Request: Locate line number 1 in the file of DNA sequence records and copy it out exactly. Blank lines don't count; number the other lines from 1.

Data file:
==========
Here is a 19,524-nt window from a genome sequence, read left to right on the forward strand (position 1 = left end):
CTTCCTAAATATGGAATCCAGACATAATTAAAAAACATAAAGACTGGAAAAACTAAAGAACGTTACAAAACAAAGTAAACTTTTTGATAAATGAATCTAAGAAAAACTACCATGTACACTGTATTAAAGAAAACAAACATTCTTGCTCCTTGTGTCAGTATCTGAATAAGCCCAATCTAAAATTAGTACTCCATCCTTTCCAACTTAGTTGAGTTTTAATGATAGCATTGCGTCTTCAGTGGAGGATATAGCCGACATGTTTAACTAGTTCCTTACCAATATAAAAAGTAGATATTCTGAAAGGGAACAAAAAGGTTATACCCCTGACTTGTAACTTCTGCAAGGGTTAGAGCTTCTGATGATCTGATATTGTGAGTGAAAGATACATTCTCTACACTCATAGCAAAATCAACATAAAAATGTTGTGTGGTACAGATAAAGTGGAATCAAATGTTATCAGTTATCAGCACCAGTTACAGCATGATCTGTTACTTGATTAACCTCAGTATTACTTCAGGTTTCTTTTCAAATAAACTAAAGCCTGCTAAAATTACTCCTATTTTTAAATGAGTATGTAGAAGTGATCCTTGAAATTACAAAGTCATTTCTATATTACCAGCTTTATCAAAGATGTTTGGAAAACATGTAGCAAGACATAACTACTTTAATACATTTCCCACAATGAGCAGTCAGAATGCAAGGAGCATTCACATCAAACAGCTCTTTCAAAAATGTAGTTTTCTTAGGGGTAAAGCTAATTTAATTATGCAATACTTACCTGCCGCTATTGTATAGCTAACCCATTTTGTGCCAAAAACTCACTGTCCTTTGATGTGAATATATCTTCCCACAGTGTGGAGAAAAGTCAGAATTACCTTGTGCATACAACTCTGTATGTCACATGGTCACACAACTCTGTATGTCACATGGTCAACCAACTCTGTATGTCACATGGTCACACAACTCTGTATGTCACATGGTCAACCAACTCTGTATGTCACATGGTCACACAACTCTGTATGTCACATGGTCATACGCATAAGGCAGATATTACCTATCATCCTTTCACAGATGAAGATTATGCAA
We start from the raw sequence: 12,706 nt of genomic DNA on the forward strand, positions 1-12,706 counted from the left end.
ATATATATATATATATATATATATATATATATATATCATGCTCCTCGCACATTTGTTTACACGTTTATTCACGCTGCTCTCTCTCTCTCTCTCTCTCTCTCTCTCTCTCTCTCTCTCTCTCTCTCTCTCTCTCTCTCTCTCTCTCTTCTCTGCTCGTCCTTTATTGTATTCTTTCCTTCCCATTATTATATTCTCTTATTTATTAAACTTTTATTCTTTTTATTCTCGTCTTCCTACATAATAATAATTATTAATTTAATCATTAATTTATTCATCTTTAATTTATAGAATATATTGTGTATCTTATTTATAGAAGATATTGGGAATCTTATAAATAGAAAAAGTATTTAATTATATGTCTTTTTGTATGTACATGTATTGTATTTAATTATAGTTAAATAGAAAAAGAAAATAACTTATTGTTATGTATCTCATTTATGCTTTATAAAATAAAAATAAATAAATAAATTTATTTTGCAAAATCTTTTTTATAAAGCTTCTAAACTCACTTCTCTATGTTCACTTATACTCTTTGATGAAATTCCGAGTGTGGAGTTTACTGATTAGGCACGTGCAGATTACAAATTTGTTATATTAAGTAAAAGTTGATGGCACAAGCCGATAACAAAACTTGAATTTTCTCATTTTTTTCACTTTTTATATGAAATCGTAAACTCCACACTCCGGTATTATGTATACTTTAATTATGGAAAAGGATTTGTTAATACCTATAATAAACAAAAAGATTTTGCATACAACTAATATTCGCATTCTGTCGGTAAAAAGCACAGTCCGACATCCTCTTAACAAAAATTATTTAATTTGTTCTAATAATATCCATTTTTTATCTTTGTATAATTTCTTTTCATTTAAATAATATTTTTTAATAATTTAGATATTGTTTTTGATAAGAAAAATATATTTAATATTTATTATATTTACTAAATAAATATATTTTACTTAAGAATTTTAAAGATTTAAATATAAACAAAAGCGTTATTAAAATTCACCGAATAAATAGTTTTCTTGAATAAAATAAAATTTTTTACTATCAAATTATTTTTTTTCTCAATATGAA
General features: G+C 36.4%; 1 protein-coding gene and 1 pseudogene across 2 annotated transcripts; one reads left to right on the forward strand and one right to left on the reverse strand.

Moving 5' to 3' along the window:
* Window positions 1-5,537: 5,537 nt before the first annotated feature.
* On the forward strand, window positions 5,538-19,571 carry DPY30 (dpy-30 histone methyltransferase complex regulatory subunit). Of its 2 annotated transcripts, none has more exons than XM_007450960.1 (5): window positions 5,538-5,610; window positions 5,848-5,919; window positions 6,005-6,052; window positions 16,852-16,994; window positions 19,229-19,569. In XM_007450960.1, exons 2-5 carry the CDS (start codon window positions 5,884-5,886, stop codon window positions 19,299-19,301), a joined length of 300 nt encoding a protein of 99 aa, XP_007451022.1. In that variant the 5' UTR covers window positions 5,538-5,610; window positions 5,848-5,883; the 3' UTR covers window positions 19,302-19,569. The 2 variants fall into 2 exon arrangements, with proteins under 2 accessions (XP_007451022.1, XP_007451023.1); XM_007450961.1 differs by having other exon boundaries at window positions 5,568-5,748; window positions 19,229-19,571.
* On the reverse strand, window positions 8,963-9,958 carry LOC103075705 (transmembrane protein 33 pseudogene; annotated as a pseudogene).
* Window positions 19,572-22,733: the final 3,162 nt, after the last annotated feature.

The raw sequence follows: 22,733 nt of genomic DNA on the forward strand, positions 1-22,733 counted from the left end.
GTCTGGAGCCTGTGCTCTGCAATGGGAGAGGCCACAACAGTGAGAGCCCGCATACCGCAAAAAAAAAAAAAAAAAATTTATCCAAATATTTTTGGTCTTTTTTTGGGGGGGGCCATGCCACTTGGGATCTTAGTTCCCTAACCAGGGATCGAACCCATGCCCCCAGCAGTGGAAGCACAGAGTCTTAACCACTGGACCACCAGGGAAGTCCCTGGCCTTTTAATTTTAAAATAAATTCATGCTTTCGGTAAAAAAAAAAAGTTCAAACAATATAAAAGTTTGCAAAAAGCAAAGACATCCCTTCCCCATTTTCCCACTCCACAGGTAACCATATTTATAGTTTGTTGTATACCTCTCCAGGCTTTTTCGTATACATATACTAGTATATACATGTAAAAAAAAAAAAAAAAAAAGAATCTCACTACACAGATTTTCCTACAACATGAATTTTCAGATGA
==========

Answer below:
Here is a 19,524-nt window from a genome sequence, read left to right on the forward strand (position 1 = left end):